Not only are the ribs curved but the sides are cut on an angle because the body gradually gets wider toward the back. Come to think of it, there are very few straight pieces in the entire woodwork. I've cut wood for bodies before. I didn't find it to be too difficult until I started putting it all together. There is a lot of aggravation involved in getting everything to line up right. In fact, my dad was helping me and I recall him saying that, "...it was enough to make a preacher cuss."


Top of pagePrevious messageNext messageBottom of page Link to this message  By Wayne Sheldon, Grass Valley, CA on Thursday, November 17, 2011 - 02:35 am:

That is why God invented thin wedges and glue!
What can I say, it works.
Drive carefully, and enjoy, W2


Top of pagePrevious messageNext messageBottom of page Link to this message  By John Semprez - Templeton, CA on Thursday, November 17, 2011 - 12:35 pm:

Several years back the Rolls Royce club published an article in their magazine showing how coach builders built RR and Bentley bodies. The Brits used the same techniques as Ford did well into the 1940's.

Two things stood out:

1. The wood workers used steel gauges to fit doors and windows to avoid door racking and perfect opening fit, then they used steel jigs to align the wood frames front to back top to bottom.

2. The metal men then fit the steel panels to the wood - not the wood to the panels.

I think the hardest part of rewooding a Model T is fitting the old steel parts to the new wood frame. Maybe nice new soft steel is the trick?


Top of pagePrevious messageNext messageBottom of page Link to this message  By Jammin Jungle Jim (Behrens) on Friday, December 16, 2011 - 02:07 am:

Thank you for your answers. Everyone, have a wonderful holiday season.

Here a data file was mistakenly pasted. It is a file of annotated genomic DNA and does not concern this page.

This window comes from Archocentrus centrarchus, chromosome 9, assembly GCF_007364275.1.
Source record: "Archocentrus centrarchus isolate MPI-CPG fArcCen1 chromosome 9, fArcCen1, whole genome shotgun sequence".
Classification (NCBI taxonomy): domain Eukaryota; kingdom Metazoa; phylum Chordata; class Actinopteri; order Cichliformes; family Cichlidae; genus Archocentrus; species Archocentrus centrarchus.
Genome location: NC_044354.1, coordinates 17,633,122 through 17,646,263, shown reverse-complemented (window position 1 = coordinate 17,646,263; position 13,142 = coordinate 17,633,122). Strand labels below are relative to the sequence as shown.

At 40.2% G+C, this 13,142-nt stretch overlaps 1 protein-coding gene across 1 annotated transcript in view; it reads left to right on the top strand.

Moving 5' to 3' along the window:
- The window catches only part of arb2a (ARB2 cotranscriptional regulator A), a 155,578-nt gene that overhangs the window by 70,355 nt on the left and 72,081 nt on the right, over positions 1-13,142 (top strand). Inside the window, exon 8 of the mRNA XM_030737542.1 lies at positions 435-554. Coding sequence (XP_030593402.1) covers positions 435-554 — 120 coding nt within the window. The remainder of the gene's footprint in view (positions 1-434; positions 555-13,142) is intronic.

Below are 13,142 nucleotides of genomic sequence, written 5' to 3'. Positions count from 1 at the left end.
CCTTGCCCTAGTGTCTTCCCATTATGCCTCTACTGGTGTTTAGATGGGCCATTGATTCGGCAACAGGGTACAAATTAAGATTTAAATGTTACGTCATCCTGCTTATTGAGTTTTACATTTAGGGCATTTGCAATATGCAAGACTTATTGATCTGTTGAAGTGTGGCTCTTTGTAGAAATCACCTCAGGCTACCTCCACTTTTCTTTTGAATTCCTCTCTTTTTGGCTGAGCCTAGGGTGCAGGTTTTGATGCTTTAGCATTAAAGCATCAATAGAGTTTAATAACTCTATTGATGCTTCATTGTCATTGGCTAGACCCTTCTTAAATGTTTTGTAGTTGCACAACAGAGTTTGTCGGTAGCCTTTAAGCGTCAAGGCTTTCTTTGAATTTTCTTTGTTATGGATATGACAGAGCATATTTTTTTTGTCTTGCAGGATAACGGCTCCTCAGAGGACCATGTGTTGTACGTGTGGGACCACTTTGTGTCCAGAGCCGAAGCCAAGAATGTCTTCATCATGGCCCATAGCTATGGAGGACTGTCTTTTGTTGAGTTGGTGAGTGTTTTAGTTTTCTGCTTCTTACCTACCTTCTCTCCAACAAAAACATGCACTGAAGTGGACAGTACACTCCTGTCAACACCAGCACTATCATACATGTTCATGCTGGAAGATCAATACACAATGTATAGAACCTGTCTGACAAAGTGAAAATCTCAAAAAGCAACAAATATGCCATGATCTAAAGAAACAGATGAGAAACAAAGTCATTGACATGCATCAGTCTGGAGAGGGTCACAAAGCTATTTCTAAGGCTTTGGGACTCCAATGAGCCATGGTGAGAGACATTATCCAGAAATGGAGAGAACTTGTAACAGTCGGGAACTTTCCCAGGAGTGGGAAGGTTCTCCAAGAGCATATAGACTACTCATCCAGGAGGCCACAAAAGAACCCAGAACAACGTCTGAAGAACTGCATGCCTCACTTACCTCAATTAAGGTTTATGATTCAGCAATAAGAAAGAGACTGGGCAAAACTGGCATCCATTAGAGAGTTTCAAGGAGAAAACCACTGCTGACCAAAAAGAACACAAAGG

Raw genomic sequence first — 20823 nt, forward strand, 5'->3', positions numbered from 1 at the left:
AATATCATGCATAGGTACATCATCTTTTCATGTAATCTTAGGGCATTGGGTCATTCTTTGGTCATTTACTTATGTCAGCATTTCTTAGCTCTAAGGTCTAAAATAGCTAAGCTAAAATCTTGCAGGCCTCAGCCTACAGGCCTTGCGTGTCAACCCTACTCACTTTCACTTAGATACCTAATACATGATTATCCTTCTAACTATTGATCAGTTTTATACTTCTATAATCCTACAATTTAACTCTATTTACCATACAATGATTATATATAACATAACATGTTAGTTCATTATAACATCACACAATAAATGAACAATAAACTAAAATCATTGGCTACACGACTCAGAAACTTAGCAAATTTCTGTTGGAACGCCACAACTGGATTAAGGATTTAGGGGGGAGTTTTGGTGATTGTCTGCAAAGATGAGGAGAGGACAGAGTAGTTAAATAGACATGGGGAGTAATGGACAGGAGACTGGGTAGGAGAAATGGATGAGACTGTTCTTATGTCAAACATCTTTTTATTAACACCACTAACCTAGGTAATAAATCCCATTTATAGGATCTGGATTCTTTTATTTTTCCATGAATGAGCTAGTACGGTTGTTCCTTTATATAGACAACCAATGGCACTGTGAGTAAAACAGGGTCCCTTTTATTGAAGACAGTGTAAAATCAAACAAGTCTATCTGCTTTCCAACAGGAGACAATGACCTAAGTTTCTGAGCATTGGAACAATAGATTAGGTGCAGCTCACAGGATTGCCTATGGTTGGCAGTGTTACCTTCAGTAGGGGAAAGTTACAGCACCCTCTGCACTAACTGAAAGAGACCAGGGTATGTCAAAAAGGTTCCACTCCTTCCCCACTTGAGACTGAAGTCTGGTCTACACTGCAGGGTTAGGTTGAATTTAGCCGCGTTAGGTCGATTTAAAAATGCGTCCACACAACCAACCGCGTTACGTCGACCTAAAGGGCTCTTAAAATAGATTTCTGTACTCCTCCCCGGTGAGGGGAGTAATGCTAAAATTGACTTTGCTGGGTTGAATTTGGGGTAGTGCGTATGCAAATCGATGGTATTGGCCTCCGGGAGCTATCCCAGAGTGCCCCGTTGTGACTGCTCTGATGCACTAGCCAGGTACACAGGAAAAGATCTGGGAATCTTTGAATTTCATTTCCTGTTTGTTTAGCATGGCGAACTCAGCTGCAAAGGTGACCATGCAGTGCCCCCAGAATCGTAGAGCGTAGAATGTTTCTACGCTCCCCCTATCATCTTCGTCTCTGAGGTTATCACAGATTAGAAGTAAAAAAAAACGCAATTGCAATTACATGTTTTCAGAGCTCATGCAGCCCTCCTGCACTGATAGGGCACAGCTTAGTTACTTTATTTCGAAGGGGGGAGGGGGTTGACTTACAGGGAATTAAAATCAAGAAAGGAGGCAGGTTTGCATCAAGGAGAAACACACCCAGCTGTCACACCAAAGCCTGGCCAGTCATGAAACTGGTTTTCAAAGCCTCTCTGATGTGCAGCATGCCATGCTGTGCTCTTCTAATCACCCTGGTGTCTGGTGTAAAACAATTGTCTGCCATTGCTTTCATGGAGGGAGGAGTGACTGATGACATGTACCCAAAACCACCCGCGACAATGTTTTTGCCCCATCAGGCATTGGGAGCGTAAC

Jammin Jungle Jim (Behrens)


Top of pagePrevious messageNext messageBottom of page Link to this message  By Dick Pakeman on Friday, December 16, 2011 - 02:48 am:

Check out a posting from August 2010 titled
New cutting process saves ford huge timber mill


Top of pagePrevious messageNext messageBottom of page Link to this message  By Roger Karlsson, southern Sweden on Friday, December 16, 2011 - 05:04 am:

Here it is: http://www.mtfca.com/discus/messages/118802/153508.html?1280769462


Top of pagePrevious messageNext messageBottom of page Link to this message  By rik van on Sunday, December 18, 2011 - 02:43 am:

Thanks another peice of the puzzle for me


Top of pagePrevious messageNext messageBottom of page Link to this message  By Bud Holzschuh - Panama City, FL on Monday, December 19, 2011 - 09:45 am:

Jim

With a little work most times you can tell whether its cut or bent.
Bent wood will have the grain parallel to the bend, cut wood will have the grain cut through at some part of the curve.
Depending on the piece, sometimes the grain is obvious through the paint , sometimes a little light sanding will reveal the grain.
BTW watchout for lead paint if you sand!

Cheers
schuh


Posting is currently disabled in this topic. Contact your discussion moderator for more information.
Topics Last Day Last Week Tree View    Getting Started Formatting Troubleshooting Program Credits    New Messages Keyword Search Contact Moderators Edit Profile Administration